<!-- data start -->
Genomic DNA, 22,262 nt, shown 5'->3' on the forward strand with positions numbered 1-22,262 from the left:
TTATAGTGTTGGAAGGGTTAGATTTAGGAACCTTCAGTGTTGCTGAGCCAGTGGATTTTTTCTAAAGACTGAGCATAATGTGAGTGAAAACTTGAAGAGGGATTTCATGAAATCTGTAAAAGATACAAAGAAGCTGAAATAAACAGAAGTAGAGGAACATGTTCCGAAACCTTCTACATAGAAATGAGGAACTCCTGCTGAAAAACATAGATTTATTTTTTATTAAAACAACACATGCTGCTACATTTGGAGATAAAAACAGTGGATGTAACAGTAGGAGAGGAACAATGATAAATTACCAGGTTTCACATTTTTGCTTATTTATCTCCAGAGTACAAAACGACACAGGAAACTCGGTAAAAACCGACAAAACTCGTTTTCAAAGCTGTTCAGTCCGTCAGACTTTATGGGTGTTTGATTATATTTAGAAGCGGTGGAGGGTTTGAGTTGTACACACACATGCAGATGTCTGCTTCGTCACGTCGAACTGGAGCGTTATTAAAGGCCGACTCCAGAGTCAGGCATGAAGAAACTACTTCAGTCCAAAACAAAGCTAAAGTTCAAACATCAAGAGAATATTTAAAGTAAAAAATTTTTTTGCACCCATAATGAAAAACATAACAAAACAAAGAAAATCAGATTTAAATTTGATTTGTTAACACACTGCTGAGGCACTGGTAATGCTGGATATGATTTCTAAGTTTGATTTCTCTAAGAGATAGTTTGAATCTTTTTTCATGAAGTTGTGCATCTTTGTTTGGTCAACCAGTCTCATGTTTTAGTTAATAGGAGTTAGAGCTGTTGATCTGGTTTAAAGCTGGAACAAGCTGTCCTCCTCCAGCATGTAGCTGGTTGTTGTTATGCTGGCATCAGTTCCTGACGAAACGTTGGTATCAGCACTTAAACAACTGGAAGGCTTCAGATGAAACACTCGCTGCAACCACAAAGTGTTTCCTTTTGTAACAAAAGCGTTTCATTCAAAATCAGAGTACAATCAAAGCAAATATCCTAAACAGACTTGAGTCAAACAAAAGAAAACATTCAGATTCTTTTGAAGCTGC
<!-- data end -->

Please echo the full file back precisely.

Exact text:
Genomic DNA, 22,262 nt, shown 5'->3' on the forward strand with positions numbered 1-22,262 from the left:
TTATAGTGTTGGAAGGGTTAGATTTAGGAACCTTCAGTGTTGCTGAGCCAGTGGATTTTTTCTAAAGACTGAGCATAATGTGAGTGAAAACTTGAAGAGGGATTTCATGAAATCTGTAAAAGATACAAAGAAGCTGAAATAAACAGAAGTAGAGGAACATGTTCCGAAACCTTCTACATAGAAATGAGGAACTCCTGCTGAAAAACATAGATTTATTTTTTATTAAAACAACACATGCTGCTACATTTGGAGATAAAAACAGTGGATGTAACAGTAGGAGAGGAACAATGATAAATTACCAGGTTTCACATTTTTGCTTATTTATCTCCAGAGTACAAAACGACACAGGAAACTCGGTAAAAACCGACAAAACTCGTTTTCAAAGCTGTTCAGTCCGTCAGACTTTATGGGTGTTTGATTATATTTAGAAGCGGTGGAGGGTTTGAGTTGTACACACACATGCAGATGTCTGCTTCGTCACGTCGAACTGGAGCGTTATTAAAGGCCGACTCCAGAGTCAGGCATGAAGAAACTACTTCAGTCCAAAACAAAGCTAAAGTTCAAACATCAAGAGAATATTTAAAGTAAAAAATTTTTTTGCACCCATAATGAAAAACATAACAAAACAAAGAAAATCAGATTTAAATTTGATTTGTTAACACACTGCTGAGGCACTGGTAATGCTGGATATGATTTCTAAGTTTGATTTCTCTAAGAGATAGTTTGAATCTTTTTTCATGAAGTTGTGCATCTTTGTTTGGTCAACCAGTCTCATGTTTTAGTTAATAGGAGTTAGAGCTGTTGATCTGGTTTAAAGCTGGAACAAGCTGTCCTCCTCCAGCATGTAGCTGGTTGTTGTTATGCTGGCATCAGTTCCTGACGAAACGTTGGTATCAGCACTTAAACAACTGGAAGGCTTCAGATGAAACACTCGCTGCAACCACAAAGTGTTTCCTTTTGTAACAAAAGCGTTTCATTCAAAATCAGAGTACAATCAAAGCAAATATCCTAAACAGACTTGAGTCAAACAAAAGAAAACATTCAGATTCTTTTGAAGCTGC